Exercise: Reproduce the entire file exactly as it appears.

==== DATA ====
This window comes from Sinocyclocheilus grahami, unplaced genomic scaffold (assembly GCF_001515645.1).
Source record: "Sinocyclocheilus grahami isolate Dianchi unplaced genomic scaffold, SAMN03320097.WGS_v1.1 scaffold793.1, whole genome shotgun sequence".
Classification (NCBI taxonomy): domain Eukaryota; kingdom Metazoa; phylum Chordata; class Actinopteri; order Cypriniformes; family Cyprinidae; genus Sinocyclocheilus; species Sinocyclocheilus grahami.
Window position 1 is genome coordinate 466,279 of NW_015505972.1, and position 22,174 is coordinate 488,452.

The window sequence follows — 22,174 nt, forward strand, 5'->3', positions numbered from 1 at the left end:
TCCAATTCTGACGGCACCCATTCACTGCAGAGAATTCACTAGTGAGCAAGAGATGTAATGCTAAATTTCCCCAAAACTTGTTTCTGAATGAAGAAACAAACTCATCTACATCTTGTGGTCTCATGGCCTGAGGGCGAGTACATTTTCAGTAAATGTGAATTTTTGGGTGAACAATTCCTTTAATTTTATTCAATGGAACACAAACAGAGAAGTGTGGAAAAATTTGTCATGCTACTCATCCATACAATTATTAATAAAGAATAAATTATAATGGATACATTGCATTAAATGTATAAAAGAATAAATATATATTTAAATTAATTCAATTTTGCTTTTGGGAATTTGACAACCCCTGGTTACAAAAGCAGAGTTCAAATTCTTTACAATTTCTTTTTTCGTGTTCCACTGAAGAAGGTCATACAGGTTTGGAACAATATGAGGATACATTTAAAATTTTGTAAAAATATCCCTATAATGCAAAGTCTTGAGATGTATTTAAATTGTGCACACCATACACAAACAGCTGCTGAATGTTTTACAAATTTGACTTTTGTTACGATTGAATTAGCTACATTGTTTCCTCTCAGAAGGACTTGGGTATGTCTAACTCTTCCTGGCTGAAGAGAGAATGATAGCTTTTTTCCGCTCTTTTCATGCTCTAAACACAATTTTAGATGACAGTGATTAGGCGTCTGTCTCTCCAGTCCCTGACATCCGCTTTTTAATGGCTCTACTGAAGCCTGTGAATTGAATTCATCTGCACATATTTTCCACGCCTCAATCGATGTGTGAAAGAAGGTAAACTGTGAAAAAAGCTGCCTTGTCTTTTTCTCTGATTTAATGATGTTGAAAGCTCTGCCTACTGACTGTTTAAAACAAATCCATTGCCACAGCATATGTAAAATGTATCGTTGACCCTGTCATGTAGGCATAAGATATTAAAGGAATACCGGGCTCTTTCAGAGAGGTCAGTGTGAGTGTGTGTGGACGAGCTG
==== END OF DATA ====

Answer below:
This window comes from Sinocyclocheilus grahami, unplaced genomic scaffold (assembly GCF_001515645.1).
Source record: "Sinocyclocheilus grahami isolate Dianchi unplaced genomic scaffold, SAMN03320097.WGS_v1.1 scaffold793.1, whole genome shotgun sequence".
Classification (NCBI taxonomy): domain Eukaryota; kingdom Metazoa; phylum Chordata; class Actinopteri; order Cypriniformes; family Cyprinidae; genus Sinocyclocheilus; species Sinocyclocheilus grahami.
Window position 1 is genome coordinate 466,279 of NW_015505972.1, and position 22,174 is coordinate 488,452.

The window sequence follows — 22,174 nt, forward strand, 5'->3', positions numbered from 1 at the left end:
TCCAATTCTGACGGCACCCATTCACTGCAGAGAATTCACTAGTGAGCAAGAGATGTAATGCTAAATTTCCCCAAAACTTGTTTCTGAATGAAGAAACAAACTCATCTACATCTTGTGGTCTCATGGCCTGAGGGCGAGTACATTTTCAGTAAATGTGAATTTTTGGGTGAACAATTCCTTTAATTTTATTCAATGGAACACAAACAGAGAAGTGTGGAAAAATTTGTCATGCTACTCATCCATACAATTATTAATAAAGAATAAATTATAATGGATACATTGCATTAAATGTATAAAAGAATAAATATATATTTAAATTAATTCAATTTTGCTTTTGGGAATTTGACAACCCCTGGTTACAAAAGCAGAGTTCAAATTCTTTACAATTTCTTTTTTCGTGTTCCACTGAAGAAGGTCATACAGGTTTGGAACAATATGAGGATACATTTAAAATTTTGTAAAAATATCCCTATAATGCAAAGTCTTGAGATGTATTTAAATTGTGCACACCATACACAAACAGCTGCTGAATGTTTTACAAATTTGACTTTTGTTACGATTGAATTAGCTACATTGTTTCCTCTCAGAAGGACTTGGGTATGTCTAACTCTTCCTGGCTGAAGAGAGAATGATAGCTTTTTTCCGCTCTTTTCATGCTCTAAACACAATTTTAGATGACAGTGATTAGGCGTCTGTCTCTCCAGTCCCTGACATCCGCTTTTTAATGGCTCTACTGAAGCCTGTGAATTGAATTCATCTGCACATATTTTCCACGCCTCAATCGATGTGTGAAAGAAGGTAAACTGTGAAAAAAGCTGCCTTGTCTTTTTCTCTGATTTAATGATGTTGAAAGCTCTGCCTACTGACTGTTTAAAACAAATCCATTGCCACAGCATATGTAAAATGTATCGTTGACCCTGTCATGTAGGCATAAGATATTAAAGGAATACCGGGCTCTTTCAGAGAGGTCAGTGTGAGTGTGTGTGGACGAGCTG